The Process Of Plastic Extrusion: Science Meets Productivity!

For as much work that has been done in the field of the plastic extrusion process, you think it would be a more common point of topic. Already, a huge percentage of the things that we as consumers buy has gone through plastic extrusion. Since I have begun my research on this full-bodied topic, I have learned a number of interesting and exciting facts that have forced me to think about the things that have took place for me to live as comfortably as I do. From the machinery to the plastic materials used in the process, we have come such a way from where we were just a few decades ago. Thankfully, we have dedicated people who are full of ideas and the will to make them realities. It has been sincerely eye-opening to explore this industry, and I cannot wait to continue to do so. First, you should really know what plastic extrusion is and how it works.

Plastic extrusion refers to the process that thermosetting plastics and thermoplastics go through in order to become products that consumers shop for every day. These plastics are melted, shaped, and molded into one continuous profile. These are cut into desired lengths, depending on the length specified by one of the engineers in charge of working the machine. This is how literally thousands of products are made every day, even something as essential to some places as hurricane shutters!

The first thing a plastic extrusion company has to do is to buy a large amount of raw plastic. This plastic most typically comes in the shape of small beads, and it is referred to by those in the industry as resin. Before feeding the resin into the plastic extrusion machine, plastic companies mix different colorants in, in order to make the final product more attractive to customers. Sometimes UV ray blocking material is added in order to provide the right effect.

After additives have been mixed in with the resin, it is fed into the plastic extruder barrel, which marks the first job of the machine. The material falls through an opening at the bottom of the barrel, where it is met with an industrial sized screw. The first plastic extrusion machine to employ the use of screw revolutionized the process for all future participants. The screw twists and turns, forcing the material through the extruder cavity.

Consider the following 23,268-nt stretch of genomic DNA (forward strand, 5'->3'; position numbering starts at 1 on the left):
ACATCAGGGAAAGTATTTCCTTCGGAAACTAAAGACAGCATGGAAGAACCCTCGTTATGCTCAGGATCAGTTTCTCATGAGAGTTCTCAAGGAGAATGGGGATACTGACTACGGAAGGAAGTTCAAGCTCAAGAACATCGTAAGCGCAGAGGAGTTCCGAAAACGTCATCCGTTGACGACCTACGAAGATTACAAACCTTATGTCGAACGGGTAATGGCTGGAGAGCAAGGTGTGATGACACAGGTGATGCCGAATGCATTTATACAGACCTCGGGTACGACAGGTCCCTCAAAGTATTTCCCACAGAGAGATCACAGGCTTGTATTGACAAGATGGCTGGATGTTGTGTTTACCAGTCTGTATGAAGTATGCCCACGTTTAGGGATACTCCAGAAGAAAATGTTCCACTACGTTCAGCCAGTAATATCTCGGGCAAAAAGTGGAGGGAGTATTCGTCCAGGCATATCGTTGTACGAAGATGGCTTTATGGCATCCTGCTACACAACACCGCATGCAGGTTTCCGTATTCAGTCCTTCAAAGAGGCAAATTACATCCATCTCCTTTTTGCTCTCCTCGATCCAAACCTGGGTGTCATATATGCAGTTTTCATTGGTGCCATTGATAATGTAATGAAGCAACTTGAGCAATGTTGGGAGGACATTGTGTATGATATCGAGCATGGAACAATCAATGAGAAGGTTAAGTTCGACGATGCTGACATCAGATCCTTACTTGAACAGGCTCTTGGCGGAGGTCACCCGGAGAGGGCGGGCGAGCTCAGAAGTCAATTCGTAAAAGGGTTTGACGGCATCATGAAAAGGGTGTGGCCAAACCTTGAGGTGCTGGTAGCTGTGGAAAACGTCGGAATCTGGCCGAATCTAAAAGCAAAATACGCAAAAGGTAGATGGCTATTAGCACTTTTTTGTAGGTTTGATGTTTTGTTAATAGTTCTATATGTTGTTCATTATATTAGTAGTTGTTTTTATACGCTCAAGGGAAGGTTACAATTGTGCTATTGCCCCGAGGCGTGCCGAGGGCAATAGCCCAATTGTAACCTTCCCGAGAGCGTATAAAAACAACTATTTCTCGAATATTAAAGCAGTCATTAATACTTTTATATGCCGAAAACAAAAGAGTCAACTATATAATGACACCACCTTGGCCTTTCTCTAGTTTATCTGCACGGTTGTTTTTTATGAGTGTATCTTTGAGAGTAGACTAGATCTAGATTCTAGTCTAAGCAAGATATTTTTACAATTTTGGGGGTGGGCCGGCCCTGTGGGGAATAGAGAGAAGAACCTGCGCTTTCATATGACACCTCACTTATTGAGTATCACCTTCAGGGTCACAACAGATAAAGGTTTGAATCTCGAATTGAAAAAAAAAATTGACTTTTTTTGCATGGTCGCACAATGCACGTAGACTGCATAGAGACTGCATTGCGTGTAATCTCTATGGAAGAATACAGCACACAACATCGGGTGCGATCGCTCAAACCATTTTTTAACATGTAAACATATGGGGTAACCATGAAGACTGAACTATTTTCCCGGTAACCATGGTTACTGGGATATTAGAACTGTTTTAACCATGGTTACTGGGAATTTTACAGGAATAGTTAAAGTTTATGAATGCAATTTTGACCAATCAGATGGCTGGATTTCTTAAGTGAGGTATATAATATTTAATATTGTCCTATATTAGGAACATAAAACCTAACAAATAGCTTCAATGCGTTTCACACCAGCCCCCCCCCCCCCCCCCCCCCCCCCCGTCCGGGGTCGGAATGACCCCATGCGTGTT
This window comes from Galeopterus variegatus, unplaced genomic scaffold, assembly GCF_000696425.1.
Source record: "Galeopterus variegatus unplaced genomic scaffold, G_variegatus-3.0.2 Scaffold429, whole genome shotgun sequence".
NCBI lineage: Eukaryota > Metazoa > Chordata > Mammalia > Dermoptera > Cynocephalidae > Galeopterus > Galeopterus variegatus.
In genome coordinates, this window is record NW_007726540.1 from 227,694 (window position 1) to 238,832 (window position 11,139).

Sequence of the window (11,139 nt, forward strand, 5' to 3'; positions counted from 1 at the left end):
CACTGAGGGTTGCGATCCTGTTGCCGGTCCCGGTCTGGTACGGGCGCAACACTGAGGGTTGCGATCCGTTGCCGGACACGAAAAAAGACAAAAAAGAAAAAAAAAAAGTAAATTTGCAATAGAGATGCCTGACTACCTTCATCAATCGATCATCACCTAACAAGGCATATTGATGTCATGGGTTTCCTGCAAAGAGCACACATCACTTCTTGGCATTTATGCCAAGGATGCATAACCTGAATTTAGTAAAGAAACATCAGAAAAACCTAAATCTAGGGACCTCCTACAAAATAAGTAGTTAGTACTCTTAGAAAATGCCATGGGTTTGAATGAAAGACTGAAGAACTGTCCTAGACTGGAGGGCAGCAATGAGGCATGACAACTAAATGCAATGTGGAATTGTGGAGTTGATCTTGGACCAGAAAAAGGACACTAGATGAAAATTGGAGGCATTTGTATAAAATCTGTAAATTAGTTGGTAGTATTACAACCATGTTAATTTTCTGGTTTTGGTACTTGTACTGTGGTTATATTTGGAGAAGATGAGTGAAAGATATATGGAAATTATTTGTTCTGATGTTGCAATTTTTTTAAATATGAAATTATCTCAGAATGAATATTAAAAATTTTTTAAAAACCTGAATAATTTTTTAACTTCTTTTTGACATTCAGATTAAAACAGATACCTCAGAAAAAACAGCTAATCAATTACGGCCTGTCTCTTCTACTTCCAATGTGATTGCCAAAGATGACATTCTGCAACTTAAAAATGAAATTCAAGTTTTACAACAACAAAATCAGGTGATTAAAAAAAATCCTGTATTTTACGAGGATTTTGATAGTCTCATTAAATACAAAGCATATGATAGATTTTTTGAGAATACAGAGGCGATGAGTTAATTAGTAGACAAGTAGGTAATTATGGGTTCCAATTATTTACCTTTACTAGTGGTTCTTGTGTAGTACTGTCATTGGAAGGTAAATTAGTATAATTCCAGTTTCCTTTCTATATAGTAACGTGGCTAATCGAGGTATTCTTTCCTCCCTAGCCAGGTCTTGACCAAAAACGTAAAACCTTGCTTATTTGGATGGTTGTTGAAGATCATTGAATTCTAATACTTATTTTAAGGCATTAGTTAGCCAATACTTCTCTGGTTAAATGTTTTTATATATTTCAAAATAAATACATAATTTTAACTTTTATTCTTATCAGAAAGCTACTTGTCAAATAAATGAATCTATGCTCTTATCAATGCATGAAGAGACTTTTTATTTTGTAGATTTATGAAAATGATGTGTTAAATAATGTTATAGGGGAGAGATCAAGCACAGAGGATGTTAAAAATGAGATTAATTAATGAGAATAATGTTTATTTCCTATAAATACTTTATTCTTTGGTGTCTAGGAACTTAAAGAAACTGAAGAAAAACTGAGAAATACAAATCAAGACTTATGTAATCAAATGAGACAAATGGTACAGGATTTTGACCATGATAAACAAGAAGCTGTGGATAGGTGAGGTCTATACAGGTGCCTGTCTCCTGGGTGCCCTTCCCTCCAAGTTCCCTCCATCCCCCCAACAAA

The cavity begins to heat up gradually, to the desired heat marked by a specialist before the process begins. Depending on the size of the machine, up to three heaters are sometimes used to gain the ultimate result. This makes it much less likely for the material to overheat, which can be a problem for manufacturers. If the material does overheat past the set temperature, cooling fans are automatically turned on and the heaters turned off to bring it back down to the desired temperature.

As you can see, heating the material has taken a lot of time to tune and refine in order to perfect. Thanks to the technology of machines today, batches of molten plastic are saved in places where decades ago the process may have had to start all over. When the heaters turn off and the coolers on, the molten plastic keeps itself at the average temperature by pure friction and pressure along! What an example of intuitive machine-making!

After the heating process, the plastic molded parts enter a series of parallel screens, held together by a puck-like piece of steel. These screens serve the purpose of filtering the plastic liquid in order to remove any contaminants or faults in it. This makes our plastic products sleeker, more durable, and all around more attractive. Once it passes through these screens, it enters the part of the machine called the die.

The die succeeds in shaping and molding the plastic to fit a hurricane shutter, or a piece of PVC piping. After the die does its job, the machine’s work is done, and specialists come in to do one of the most delicate steps in the plastic extrusion process, cooling the shaped and molten plastic. Cooling the plastic is so important mainly because if something goes wrong, the entire process has been in vain. Most manufacturers use sealed-water baths in order to cool the product evenly and with the least possible chance of disaster.


Post time: 05-18-2017